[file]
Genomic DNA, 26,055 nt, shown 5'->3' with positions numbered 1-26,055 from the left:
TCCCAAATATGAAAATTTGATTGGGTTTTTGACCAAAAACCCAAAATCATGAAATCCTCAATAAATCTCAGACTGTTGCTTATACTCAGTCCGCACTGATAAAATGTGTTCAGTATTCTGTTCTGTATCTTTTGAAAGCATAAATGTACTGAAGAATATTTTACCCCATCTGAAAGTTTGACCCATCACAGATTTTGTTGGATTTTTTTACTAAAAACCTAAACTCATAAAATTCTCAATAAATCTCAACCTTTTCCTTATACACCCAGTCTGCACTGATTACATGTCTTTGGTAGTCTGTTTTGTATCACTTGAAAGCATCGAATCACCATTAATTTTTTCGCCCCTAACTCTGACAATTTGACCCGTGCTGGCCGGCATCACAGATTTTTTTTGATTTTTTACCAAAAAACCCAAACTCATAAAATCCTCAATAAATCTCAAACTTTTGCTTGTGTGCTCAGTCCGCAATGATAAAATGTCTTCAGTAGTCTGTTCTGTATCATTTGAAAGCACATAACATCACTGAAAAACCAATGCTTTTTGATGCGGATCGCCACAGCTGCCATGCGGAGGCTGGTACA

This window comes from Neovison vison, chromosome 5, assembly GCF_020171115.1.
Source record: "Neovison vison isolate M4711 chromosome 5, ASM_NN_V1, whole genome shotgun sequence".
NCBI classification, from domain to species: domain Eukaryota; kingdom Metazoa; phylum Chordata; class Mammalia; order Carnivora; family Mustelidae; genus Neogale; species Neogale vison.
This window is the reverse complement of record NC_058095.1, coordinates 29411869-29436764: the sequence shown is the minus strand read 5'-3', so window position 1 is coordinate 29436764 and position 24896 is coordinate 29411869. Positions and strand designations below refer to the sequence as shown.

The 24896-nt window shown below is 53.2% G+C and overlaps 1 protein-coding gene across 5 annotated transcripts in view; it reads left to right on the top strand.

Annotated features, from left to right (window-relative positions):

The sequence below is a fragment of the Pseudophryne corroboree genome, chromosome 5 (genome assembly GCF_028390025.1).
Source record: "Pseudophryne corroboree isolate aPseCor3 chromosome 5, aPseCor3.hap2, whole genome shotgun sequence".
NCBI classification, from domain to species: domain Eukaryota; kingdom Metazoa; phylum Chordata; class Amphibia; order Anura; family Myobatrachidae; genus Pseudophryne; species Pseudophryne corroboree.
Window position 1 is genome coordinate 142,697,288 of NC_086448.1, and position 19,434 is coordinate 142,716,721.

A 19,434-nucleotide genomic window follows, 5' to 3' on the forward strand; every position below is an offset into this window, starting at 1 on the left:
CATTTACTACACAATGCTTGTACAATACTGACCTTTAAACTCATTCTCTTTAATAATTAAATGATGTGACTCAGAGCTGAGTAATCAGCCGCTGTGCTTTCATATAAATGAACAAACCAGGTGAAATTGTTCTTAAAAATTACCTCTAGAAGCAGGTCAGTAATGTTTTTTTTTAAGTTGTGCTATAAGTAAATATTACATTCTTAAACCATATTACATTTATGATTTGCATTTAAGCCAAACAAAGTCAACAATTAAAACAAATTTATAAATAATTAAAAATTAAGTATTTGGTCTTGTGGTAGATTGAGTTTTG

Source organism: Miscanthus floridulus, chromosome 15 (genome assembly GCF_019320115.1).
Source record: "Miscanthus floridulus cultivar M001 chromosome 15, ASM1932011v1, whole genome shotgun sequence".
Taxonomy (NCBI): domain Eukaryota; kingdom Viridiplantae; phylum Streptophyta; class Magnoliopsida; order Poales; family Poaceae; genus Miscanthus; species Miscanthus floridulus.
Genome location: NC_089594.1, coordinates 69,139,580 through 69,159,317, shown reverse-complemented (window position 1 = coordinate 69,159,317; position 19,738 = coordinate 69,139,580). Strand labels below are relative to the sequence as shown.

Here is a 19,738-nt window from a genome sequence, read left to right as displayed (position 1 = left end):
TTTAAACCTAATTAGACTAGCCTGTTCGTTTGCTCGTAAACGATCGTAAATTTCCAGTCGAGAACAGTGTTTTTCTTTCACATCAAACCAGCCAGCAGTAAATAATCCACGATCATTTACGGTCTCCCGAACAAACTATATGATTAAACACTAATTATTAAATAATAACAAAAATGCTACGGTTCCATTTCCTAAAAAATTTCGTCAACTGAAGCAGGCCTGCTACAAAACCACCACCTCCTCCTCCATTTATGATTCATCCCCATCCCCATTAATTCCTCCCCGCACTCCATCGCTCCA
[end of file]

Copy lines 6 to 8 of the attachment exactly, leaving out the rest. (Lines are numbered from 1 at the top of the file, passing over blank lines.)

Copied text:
This window is the reverse complement of record NC_058095.1, coordinates 29411869-29436764: the sequence shown is the minus strand read 5'-3', so window position 1 is coordinate 29436764 and position 24896 is coordinate 29411869. Positions and strand designations below refer to the sequence as shown.

The 24896-nt window shown below is 53.2% G+C and overlaps 1 protein-coding gene across 5 annotated transcripts in view; it reads left to right on the top strand.

Annotated features, from left to right (window-relative positions):